Imagine Shaq and Kevin Garnett, playing together in their primes. That's what Steve Aschburner tried to do, asking both players what it would have been like playing together in, let's say, 1999. (NBA.com)
"We'd either have eight," O'Neal said, meaning championship rings, "or we'd have had problems. In my opinion, I don't think it would work."
Don't think it would work? But, um, Shaq: You won a championship with Samaki Walker as your starting power forward -- I repeat, Samaki Walker. Wouldn't KG's scoring (and his defense, and his rebounding, and his intensity, and everything else he happens to do better than Walker) have been an upgrade?
For O'Neal, the basketball wouldn't have made sense. Two big bodies, two offensive missions, two clashing games. "He was a guy who demanded the ball all the time," Shaq said, "and he needed it in some of the same spots as myself. Now we complement each other."
Garnett didn't think it would work, either. But his objection was different. Remember how Michael Jordan, Magic Johnson, Charles Barkley, and (at least) half of America tore apart Lebron James because he didn't want to win a title by himself? A young KG's mentality was 180 degrees different from Lebron's. He didn't want to win with Shaq, because he wanted to beat him instead.
"First off, Shaq was winning rings," Garnett said the other night. "You chase the guys who are winning it. And Shaq was the most dominant big man of my era. I was chasing him. To get the respect. The value in this is, you dethrone the king. I looked at it like, 'Diesel's winning rings. You've got to dethrone him.' I really thought, with enough personnel, that I really could do that.
"I don't know if that was me being naïve or me just believing in my craft and my team. That's what it is, that's how I went at it."
You can fault Garnett for a lot of things -- his tendency to cuss 24/7, his unending string of trash talk (should I lump that in with his cussing?), or his inability (unwillingness?) to ever truly dominate offensively. But you can't fault his competitive spirit. One gets the feeling KG wakes up with two things on his mind: 1) head-butting his bed stand to prepare for the day, and 2) doing whatever he needs to do in order to move one step closer to another NBA championship.
"We speak now about the fights and the competition and us going at it," Garnett said. "I look back on it, you couldn't tell me when I was going up against him that they were that good. I believed in my craft just like he believed in his.
"The battles you go through are what makes you. The tough skin. ... You can't teach experience. You can't teach what hurts. You can't teach fightin' for something. There's no synthetic feeling for that. You know what I mean? It's not like you can simulate that in practice.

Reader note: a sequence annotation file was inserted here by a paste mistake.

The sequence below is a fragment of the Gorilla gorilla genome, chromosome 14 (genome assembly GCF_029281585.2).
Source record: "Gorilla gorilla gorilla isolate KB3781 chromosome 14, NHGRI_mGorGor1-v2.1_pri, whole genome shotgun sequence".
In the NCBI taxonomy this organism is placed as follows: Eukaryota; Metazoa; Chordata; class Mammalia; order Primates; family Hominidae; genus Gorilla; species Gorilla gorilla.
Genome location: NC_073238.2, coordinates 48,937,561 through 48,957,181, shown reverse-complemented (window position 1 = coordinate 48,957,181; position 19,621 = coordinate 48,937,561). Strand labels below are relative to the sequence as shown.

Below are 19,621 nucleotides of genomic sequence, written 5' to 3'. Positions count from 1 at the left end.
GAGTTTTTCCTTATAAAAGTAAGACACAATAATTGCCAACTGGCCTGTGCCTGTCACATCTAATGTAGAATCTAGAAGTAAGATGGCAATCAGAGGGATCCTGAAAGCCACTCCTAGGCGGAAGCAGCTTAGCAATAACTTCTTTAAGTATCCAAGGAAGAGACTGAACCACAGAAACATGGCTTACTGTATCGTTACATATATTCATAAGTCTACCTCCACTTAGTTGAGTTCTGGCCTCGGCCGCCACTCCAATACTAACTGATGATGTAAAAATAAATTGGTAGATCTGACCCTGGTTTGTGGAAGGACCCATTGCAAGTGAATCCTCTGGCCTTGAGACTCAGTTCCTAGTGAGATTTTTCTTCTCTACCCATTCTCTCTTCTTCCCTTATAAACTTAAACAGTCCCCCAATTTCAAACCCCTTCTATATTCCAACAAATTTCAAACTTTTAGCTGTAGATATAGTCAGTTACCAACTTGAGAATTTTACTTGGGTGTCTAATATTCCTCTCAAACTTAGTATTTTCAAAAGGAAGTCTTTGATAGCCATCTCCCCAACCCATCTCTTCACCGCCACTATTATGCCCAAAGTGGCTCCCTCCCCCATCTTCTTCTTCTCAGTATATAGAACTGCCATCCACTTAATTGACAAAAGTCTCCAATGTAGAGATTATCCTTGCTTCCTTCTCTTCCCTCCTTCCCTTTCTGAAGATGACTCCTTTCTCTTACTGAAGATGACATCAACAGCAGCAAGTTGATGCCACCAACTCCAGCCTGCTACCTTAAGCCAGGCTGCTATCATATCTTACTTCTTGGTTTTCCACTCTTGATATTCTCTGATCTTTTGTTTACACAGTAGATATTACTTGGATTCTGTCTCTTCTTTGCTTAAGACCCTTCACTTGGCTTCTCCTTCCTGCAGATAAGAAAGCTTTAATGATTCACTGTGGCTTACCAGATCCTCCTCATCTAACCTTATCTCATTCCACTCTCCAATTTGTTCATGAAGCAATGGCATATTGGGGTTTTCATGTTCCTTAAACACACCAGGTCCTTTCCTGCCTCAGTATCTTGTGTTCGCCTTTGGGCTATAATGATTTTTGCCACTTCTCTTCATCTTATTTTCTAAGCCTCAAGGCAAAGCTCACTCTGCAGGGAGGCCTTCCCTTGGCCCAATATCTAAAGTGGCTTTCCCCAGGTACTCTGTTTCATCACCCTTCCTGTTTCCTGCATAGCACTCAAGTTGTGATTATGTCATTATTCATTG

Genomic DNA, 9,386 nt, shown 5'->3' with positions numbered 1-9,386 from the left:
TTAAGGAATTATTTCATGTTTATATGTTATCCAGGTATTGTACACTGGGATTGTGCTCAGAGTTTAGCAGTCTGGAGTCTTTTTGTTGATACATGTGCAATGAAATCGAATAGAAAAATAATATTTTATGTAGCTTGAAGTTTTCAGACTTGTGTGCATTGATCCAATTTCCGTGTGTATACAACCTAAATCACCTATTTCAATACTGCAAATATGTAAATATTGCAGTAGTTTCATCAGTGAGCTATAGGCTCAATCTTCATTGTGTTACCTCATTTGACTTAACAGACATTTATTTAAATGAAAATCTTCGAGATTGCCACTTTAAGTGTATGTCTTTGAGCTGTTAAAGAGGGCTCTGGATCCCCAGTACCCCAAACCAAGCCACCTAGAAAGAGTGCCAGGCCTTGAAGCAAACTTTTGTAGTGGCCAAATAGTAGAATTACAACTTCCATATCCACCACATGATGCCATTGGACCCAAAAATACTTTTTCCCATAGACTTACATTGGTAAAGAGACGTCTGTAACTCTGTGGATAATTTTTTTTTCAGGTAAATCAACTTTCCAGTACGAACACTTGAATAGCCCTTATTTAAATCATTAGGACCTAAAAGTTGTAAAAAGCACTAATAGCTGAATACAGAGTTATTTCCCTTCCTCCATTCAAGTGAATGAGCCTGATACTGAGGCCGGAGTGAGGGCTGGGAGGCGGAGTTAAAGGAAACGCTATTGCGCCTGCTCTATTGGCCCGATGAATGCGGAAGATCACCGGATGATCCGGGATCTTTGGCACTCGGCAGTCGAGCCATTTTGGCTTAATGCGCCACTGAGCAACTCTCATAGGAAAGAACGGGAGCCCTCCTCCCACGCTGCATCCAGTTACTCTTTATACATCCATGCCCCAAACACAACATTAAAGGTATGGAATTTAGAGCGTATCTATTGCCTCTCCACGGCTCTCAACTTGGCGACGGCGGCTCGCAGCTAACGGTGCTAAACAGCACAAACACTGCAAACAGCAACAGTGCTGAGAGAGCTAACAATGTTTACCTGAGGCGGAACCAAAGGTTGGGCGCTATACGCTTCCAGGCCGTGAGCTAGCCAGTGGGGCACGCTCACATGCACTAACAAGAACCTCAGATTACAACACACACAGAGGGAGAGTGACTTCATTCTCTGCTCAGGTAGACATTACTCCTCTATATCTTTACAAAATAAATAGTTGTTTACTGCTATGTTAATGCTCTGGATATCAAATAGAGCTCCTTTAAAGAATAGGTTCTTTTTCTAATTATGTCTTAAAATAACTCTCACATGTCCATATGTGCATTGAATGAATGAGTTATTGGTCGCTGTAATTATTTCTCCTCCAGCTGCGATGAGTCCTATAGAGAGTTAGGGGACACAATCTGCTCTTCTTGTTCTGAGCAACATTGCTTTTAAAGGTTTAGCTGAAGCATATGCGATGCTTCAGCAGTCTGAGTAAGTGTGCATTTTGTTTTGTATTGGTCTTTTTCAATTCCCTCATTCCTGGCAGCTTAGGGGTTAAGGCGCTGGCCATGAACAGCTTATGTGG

"You fight and you chase something. We're all men here, we've all chased the girls once or twice. Or man. Or whatever your preference is. Then to finally get that date and actually get that relationship and actually go forth to everything that you wish it was, it's very similar to that."
Moving on from tantalizing thoughts about Garnett and Shaq teaming in their prime (I still think it would have worked, mostly because of Garnett's unselfish and versatile game - but it doesn't really matter), I finally get to the matter at hand: the 2010-'11 season.
As Garnett said, "You can't teach experience. You can't teach what hurts." You can't teach what losing in a Game 7 feels like. You can't teach the motivation that derives from that loss. You can't teach the wild desperation of four future Hall-of-Famers on the last legs of their careers, trying to solidify their legacies with another title or two.
There are no more promises in Kevin Garnett's career. As Garnett said, this season could be his last. An NBA lockout could wipe out next year, and that could be the end for Kevin Garnett. There can be no more looking forward to tomorrow. For Garnett and his veteran teammates, the end is near. It's in sight, and approaching with the swiftness of Rondo in transition.
"They're at the point where they don't have anything left to prove," Doc Rivers told Aschburner. But that's not true. For competitors of that magnitude, there's always something to prove.
At this point in their career, the Big Three-Era Celtics' dating days are almost over. But for now, there's still another girl (or two) to chase.